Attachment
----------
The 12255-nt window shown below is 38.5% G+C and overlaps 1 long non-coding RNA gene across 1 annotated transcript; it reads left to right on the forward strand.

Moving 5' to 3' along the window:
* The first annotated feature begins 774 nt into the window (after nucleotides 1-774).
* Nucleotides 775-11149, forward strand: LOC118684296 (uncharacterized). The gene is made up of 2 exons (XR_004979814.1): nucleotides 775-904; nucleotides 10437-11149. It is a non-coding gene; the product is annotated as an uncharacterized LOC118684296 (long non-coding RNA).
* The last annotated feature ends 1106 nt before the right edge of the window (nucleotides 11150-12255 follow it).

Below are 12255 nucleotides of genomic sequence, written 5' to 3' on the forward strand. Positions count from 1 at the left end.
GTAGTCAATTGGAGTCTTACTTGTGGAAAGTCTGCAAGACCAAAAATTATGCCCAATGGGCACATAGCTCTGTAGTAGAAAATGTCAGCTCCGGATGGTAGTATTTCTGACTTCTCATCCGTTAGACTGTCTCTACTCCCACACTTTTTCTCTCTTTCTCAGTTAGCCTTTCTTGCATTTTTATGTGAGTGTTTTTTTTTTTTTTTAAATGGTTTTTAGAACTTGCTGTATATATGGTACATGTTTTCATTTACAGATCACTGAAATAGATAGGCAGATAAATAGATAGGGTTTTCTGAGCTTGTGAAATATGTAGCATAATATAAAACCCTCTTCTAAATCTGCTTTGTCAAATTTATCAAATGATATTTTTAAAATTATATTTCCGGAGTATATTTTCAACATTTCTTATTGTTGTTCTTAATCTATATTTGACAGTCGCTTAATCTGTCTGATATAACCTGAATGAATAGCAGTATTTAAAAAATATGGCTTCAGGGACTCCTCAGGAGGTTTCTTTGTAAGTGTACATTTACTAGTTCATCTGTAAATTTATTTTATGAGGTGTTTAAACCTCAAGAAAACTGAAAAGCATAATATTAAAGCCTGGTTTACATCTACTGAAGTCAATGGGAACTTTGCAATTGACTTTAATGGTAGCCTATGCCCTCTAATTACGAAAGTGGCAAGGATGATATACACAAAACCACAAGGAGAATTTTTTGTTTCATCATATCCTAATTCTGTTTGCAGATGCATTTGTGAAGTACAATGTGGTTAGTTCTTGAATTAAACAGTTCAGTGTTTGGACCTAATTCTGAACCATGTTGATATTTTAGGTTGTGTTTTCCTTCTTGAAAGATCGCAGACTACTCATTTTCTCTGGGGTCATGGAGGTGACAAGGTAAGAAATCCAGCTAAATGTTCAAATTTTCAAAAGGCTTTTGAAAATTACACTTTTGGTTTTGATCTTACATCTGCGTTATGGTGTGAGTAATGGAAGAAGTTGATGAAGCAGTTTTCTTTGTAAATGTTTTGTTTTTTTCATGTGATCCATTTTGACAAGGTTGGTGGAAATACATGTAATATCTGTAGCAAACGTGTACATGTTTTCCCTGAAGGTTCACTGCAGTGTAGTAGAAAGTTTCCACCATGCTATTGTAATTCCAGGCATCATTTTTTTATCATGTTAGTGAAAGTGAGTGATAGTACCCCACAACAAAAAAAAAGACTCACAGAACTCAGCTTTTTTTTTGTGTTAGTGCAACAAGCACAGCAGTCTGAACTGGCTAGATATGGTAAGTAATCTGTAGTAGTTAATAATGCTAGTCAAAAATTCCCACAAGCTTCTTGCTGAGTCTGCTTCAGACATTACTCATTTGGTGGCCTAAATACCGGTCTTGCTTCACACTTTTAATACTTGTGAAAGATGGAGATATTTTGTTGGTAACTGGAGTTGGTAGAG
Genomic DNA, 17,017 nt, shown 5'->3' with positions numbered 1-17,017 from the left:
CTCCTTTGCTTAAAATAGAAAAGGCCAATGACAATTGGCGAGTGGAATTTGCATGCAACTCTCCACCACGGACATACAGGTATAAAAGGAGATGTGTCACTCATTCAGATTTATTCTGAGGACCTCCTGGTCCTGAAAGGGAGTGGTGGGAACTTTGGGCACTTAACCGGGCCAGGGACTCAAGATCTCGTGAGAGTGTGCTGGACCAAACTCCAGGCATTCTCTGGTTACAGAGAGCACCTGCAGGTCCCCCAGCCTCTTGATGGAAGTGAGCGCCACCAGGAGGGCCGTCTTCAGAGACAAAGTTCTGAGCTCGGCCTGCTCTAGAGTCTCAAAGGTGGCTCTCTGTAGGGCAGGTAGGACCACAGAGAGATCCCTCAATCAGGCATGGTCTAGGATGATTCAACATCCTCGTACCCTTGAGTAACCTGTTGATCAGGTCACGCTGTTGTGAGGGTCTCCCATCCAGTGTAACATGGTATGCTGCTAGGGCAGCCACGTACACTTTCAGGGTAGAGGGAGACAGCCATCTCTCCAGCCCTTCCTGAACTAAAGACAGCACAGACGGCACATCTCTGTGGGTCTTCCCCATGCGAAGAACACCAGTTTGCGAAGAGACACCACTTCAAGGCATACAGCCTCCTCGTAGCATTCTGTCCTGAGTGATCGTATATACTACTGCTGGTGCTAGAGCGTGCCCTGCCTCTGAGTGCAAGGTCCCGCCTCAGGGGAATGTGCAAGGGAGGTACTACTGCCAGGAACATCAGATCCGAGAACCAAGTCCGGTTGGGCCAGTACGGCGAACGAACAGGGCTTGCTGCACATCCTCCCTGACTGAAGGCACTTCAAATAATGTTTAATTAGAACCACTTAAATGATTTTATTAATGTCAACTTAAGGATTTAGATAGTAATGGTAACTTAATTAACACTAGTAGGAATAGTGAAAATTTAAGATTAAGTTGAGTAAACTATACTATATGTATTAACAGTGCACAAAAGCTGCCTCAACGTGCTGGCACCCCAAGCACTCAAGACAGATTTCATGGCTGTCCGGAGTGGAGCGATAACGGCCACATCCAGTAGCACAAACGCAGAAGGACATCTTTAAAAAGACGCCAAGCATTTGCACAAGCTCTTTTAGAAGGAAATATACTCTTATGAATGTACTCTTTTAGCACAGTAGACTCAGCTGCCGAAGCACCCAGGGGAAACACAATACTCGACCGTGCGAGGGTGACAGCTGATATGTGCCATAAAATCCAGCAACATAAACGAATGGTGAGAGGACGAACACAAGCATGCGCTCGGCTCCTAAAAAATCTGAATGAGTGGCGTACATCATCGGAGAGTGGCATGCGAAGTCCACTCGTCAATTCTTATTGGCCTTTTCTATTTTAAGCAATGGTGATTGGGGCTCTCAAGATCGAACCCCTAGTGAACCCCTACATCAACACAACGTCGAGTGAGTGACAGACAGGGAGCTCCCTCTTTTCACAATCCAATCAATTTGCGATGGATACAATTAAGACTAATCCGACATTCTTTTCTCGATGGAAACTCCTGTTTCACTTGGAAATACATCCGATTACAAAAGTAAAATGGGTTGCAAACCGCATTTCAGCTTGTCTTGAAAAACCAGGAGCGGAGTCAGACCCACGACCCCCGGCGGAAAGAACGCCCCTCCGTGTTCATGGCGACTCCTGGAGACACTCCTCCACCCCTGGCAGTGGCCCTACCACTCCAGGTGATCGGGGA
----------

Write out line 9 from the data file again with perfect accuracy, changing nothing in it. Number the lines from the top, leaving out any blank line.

CTCCTTTGCTTAAAATAGAAAAGGCCAATGACAATTGGCGAGTGGAATTTGCATGCAACTCTCCACCACGGACATACAGGTATAAAAGGAGATGTGTCACTCATTCAGATTTATTCTGAGGACCTCCTGGTCCTGAAAGGGAGTGGTGGGAACTTTGGGCACTTAACCGGGCCAGGGACTCAAGATCTCGTGAGAGTGTGCTGGACCAAACTCCAGGCATTCTCTGGTTACAGAGAGCACCTGCAGGTCCCCCAGCCTCTTGATGGAAGTGAGCGCCACCAGGAGGGCCGTCTTCAGAGACAAAGTTCTGAGCTCGGCCTGCTCTAGAGTCTCAAAGGTGGCTCTCTGTAGGGCAGGTAGGACCACAGAGAGATCCCTCAATCAGGCATGGTCTAGGATGATTCAACATCCTCGTACCCTTGAGTAACCTGTTGATCAGGTCACGCTGTTGTGAGGGTCTCCCATCCAGTGTAACATGGTATGCTGCTAGGGCAGCCACGTACACTTTCAGGGTAGAGGGAGACAGCCATCTCTCCAGCCCTTCCTGAACTAAAGACAGCACAGACGGCACATCTCTGTGGGTCTTCCCCATGCGAAGAACACCAGTTTGCGAAGAGACACCACTTCAAGGCATACAGCCTCCTCGTAGCATTCTGTCCTGAGTGATCGTATATACTACTGCTGGTGCTAGAGCGTGCCCTGCCTCTGAGTGCAAGGTCCCGCCTCAGGGGAATGTGCAAGGGAGGTACTACTGCCAGGAACATCAGATCCGAGAACCAAGTCCGGTTGGGCCAGTACGGCGAACGAACAGGGCTTGCTGCACATCCTCCCTGACTGAAGGCACTTCAAATAATGTTTAATTAGAACCACTTAAATGATTTTATTAATGTCAACTTAAGGATTTAGATAGTAATGGTAACTTAATTAACACTAGTAGGAATAGTGAAAATTTAAGATTAAGTTGAGTAAACTATACTATATGTATTAACAGTGCACAAAAGCTGCCTCAACGTGCTGGCACCCCAAGCACTCAAGACAGATTTCATGGCTGTCCGGAGTGGAGCGATAACGGCCACATCCAGTAGCACAAACGCAGAAGGACATCTTTAAAAAGACGCCAAGCATTTGCACAAGCTCTTTTAGAAGGAAATATACTCTTATGAATGTACTCTTTTAGCACAGTAGACTCAGCTGCCGAAGCACCCAGGGGAAACACAATACTCGACCGTGCGAGGGTGACAGCTGATATGTGCCATAAAATCCAGCAACATAAACGAATGGTGAGAGGACGAACACAAGCATGCGCTCGGCTCCTAAAAAATCTGAATGAGTGGCGTACATCATCGGAGAGTGGCATGCGAAGTCCACTCGTCAATTCTTATTGGCCTTTTCTATTTTAAGCAATGGTGATTGGGGCTCTCAAGATCGAACCCCTAGTGAACCCCTACATCAACACAACGTCGAGTGAGTGACAGACAGGGAGCTCCCTCTTTTCACAATCCAATCAATTTGCGATGGATACAATTAAGACTAATCCGACATTCTTTTCTCGATGGAAACTCCTGTTTCACTTGGAAATACATCCGATTACAAAAGTAAAATGGGTTGCAAACCGCATTTCAGCTTGTCTTGAAAAACCAGGAGCGGAGTCAGACCCACGACCCCCGGCGGAAAGAACGCCCCTCCGTGTTCATGGCGACTCCTGGAGACACTCCTCCACCCCTGGCAGTGGCCCTACCACTCCAGGTGATCGGGGA